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Are delted scenes canon.--Skittles the hog 06:57, July 20, 2008 (UTC)
- No i don't think they are as they are not part of the aired product however i see no reason not to mention them in a behind the scenes section or a new section of there own Dark Lord Xander 11:13, 20 July 2008 (UTC)
I think it depends on why the scene was deleted, which seems to be explained at the start of the clip on the DVDs. For example, some scenes are deleted/removed/altered for story reasons, and some are deleted for timing issues or emotional impact - the TARDIS coral scene at the end of Journey's End is an example of the latter.--TheOmnius 04:46, 19 January 2009 (UTC)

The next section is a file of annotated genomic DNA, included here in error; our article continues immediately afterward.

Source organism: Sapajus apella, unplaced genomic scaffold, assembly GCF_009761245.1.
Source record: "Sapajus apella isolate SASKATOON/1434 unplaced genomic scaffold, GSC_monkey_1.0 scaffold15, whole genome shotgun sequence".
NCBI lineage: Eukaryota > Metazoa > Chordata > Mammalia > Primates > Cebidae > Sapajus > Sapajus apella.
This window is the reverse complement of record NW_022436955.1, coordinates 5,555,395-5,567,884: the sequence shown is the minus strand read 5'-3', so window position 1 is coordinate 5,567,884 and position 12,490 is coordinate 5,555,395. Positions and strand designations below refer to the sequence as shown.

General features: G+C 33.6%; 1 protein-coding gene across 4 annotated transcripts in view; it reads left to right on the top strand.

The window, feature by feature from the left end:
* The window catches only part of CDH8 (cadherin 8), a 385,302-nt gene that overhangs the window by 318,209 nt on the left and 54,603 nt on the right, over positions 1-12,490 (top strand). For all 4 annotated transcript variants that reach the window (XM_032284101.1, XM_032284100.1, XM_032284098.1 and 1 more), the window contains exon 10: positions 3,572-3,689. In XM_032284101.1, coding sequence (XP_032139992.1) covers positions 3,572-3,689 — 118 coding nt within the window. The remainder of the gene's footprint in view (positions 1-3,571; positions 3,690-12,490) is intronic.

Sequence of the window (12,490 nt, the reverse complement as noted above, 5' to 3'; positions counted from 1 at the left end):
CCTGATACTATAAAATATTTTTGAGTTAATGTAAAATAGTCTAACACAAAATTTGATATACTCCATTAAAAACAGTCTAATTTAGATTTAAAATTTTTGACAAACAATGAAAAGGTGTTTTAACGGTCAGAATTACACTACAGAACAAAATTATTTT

- They're still not part of the original story, the story that was available to everyone upon broadcast in the original country ie the UK. The deleted scenes can be addressed in the story notes, or if they have a big impact on something in a behind the scenes section.
- This goes for old stories as well as new ones, and also carries over to novels where a writer may have put a missing chapter up on the net or audio dramas with missing scenes. Same rules apply, the original is what is canon. The only exception I can think of is second edition of books where the material changes between editions (the only one I can currently think of) is Dead Romance, in its case if something is directly relating to the second edition it's just citied as (PROSE: Dead Romance second edition), or something to that effect. --Tangerineduel 15:13, 21 January 2009 (UTC)